Riding Lawn Mower Buying Guide

A riding lawn mower is a major time saver, but also a significant investment! Learn about riding mower tech, features and options in this overview.

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If you maintain a lawn that’s a half-acre or more, chances are you’ll appreciate the speed and convenience of a riding lawnmower. Whether you’re buying your first rider or upgrading to a newer model, check out this overview for a snapshot of today’s technology in riding lawn mowers.

What Is a Riding Mower?

Much as the name implies, a riding lawnmower is controlled by an operator who rides on top of the mower as the blades whirl in the cutting deck below. Riding mowers come in many sizes and styles, so you can find the best fit for your budget and specific needs.

Types of Riding Mowers

The classic front-engine riding mower that most people are familiar with is more correctly called a “lawn tractor.” Its controls are similar to an automobile, with a steering wheel and a brake. It can also take on various mid-range accessories that aren’t a burden on the engine, like baggers, lawn sweepers and dethatchers.

A rear-engine rider is a dedicated lawn-cutting machine. Lighter and more agile than a lawn tractor, it still uses a traditional wheel steering system.

By contrast, a zero-turn mower uses a pair of levers to control speed, braking and direction. These “lap bars” may seem intimidating, but for most users the controls quickly become second nature.

A final category is a garden tractor. These are a step up from a traditional lawn tractor, capable of tackling heavy chores such as tilling, towing and snow plowing. Although they can certainly mow lawns, garden tractors are intended for much more robust use, and their price reflects that.

These mowing safety tips keep you safe while you keep your grass in great shape.

Top Riding Mower Brands

Most riding lawn mowers are made by well-known brands such as John Deere, Cub Cadet, Troy Built, Ryobi and Husqvarna.

Riding Mower Features

When choosing a riding mower, look for one that accepts accessories and attachments such as baggers, aerators, mulchers and lawn sweepers. Baggers are probably the most frequently used attachment, allowing you to efficiently clear grass clippings and waste material from your lawn.

Most other riding mower features boil down to questions of ruggedness, power and maneuverability. It’s easy to dive into a comparison of horsepower, speed and other specifications, but don’t overlook simple features such as comfort. A high-backed seat that absorbs the bumps and vibrations of the work will help you avoid a sore back. These 10 lawn mowing tips help guarantee a beautiful lawn.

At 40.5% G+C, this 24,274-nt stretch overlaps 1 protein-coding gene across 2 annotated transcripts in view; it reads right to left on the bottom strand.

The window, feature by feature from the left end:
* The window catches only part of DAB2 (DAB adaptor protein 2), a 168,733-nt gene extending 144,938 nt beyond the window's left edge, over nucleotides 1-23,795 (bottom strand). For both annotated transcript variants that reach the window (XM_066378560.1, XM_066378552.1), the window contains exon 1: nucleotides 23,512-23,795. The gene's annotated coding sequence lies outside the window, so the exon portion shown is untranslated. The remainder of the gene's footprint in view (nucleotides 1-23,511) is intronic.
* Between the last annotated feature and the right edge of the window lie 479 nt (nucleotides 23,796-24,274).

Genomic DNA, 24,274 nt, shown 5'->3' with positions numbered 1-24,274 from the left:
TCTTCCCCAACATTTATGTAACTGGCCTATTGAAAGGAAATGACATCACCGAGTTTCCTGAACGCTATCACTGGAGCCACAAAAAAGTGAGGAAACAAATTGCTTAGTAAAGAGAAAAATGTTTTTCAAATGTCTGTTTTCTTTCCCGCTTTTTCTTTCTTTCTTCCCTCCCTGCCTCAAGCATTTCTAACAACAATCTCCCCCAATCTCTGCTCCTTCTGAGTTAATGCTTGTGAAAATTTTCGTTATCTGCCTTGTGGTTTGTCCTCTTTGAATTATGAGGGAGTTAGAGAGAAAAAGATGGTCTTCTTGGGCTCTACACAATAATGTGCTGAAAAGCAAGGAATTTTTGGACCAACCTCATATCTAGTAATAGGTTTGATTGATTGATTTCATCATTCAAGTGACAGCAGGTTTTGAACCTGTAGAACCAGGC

Riding Mower Buying Considerations and Costs

The biggest factors in selecting a mower are the size of your lawn and your budget. The larger and more rugged your yard, the more robust of a mower you’ll need. Find the sweet spot by looking at the individual mower’s specs. A good rule of thumb: Rugged, uneven terrain demands a garden tractor, followed by lawn tractors and rear mount mowers. Zero-turns are ideal for large flat spaces where their time-saving speed and turn radius can really shine.

Expect to spend about $1,500 to $2,000 for a new lawn tractor. Rear-engine riders are less expensive, coming in about $1,200 to $1,900, while a zero-turn mower will likely run $3,000. If you opt for accessories and add-ons, expect to pay another $500 or so. Refurbished or used models can be found at significant discounts. Those price ranges are for gas-fueled mowers; battery-powered riding mowers usually carry about a 30 percent premium.

If you do opt for a pricier model, remember that financing is often available and seasonal sales can mean deep savings!

Riding Mower Maintenance and Repair Considerations

Although made for hard work, riding mowers are complex machines. They need regular engine service and the occasional repair to other moving parts such as deck lowering mechanisms. Complicating matters, it can be difficult to bring a riding mower to a repair shop, so you may need to find a pro who can pick up and return the mower after repairs are completed.

Luckily, many manufacturers understand their customers take a DIY approach, and many riding mowers have easily-accessible parts so you can make many basic repairs yourself.

Dan Stout
Ohio-based freelance writer and author Dan Stout is a former residential remodeler, commercial site supervisor and maintenance manager. He’s worked on nearly all aspects of building and DIY including project planning and permitting, plumbing, basic electric, drywall, carpentry, tiling, painting and more. He also publishes noir fantasy thrillers, including The Carter Series, from Penguin imprint DAW Books.